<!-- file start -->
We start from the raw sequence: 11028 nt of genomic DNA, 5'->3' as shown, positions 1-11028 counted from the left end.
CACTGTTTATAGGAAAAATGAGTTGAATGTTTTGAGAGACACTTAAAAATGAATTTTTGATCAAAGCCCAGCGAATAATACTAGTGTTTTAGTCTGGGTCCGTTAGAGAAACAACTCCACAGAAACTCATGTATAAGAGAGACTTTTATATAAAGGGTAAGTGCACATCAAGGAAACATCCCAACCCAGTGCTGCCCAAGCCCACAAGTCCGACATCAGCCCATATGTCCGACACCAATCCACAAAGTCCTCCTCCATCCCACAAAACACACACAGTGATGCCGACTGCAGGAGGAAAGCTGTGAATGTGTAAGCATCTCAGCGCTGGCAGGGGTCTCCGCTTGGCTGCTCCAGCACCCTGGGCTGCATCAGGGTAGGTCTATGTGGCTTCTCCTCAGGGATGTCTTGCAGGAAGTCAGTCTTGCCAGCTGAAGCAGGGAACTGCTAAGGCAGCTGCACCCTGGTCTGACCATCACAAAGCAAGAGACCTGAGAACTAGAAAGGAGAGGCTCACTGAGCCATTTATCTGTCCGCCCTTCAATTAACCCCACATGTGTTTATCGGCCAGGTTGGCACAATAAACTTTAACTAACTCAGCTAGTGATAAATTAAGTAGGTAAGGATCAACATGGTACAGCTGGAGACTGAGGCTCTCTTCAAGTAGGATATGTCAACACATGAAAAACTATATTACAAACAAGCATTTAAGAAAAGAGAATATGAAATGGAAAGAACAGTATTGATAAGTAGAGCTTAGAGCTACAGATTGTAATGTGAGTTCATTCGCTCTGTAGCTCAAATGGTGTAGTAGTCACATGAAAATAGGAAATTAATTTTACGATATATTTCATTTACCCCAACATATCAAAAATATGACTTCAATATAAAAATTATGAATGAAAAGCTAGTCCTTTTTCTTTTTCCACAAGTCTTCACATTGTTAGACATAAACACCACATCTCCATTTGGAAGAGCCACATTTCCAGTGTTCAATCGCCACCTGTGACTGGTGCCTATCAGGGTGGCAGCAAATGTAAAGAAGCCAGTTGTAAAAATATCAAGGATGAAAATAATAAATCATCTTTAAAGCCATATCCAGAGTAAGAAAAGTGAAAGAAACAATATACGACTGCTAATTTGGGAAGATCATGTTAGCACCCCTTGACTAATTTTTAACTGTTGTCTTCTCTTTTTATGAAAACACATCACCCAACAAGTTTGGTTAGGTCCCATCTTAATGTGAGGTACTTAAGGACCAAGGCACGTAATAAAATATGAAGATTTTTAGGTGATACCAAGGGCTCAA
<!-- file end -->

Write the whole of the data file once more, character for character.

We start from the raw sequence: 11028 nt of genomic DNA, 5'->3' as shown, positions 1-11028 counted from the left end.
CACTGTTTATAGGAAAAATGAGTTGAATGTTTTGAGAGACACTTAAAAATGAATTTTTGATCAAAGCCCAGCGAATAATACTAGTGTTTTAGTCTGGGTCCGTTAGAGAAACAACTCCACAGAAACTCATGTATAAGAGAGACTTTTATATAAAGGGTAAGTGCACATCAAGGAAACATCCCAACCCAGTGCTGCCCAAGCCCACAAGTCCGACATCAGCCCATATGTCCGACACCAATCCACAAAGTCCTCCTCCATCCCACAAAACACACACAGTGATGCCGACTGCAGGAGGAAAGCTGTGAATGTGTAAGCATCTCAGCGCTGGCAGGGGTCTCCGCTTGGCTGCTCCAGCACCCTGGGCTGCATCAGGGTAGGTCTATGTGGCTTCTCCTCAGGGATGTCTTGCAGGAAGTCAGTCTTGCCAGCTGAAGCAGGGAACTGCTAAGGCAGCTGCACCCTGGTCTGACCATCACAAAGCAAGAGACCTGAGAACTAGAAAGGAGAGGCTCACTGAGCCATTTATCTGTCCGCCCTTCAATTAACCCCACATGTGTTTATCGGCCAGGTTGGCACAATAAACTTTAACTAACTCAGCTAGTGATAAATTAAGTAGGTAAGGATCAACATGGTACAGCTGGAGACTGAGGCTCTCTTCAAGTAGGATATGTCAACACATGAAAAACTATATTACAAACAAGCATTTAAGAAAAGAGAATATGAAATGGAAAGAACAGTATTGATAAGTAGAGCTTAGAGCTACAGATTGTAATGTGAGTTCATTCGCTCTGTAGCTCAAATGGTGTAGTAGTCACATGAAAATAGGAAATTAATTTTACGATATATTTCATTTACCCCAACATATCAAAAATATGACTTCAATATAAAAATTATGAATGAAAAGCTAGTCCTTTTTCTTTTTCCACAAGTCTTCACATTGTTAGACATAAACACCACATCTCCATTTGGAAGAGCCACATTTCCAGTGTTCAATCGCCACCTGTGACTGGTGCCTATCAGGGTGGCAGCAAATGTAAAGAAGCCAGTTGTAAAAATATCAAGGATGAAAATAATAAATCATCTTTAAAGCCATATCCAGAGTAAGAAAAGTGAAAGAAACAATATACGACTGCTAATTTGGGAAGATCATGTTAGCACCCCTTGACTAATTTTTAACTGTTGTCTTCTCTTTTTATGAAAACACATCACCCAACAAGTTTGGTTAGGTCCCATCTTAATGTGAGGTACTTAAGGACCAAGGCACGTAATAAAATATGAAGATTTTTAGGTGATACCAAGGGCTCAA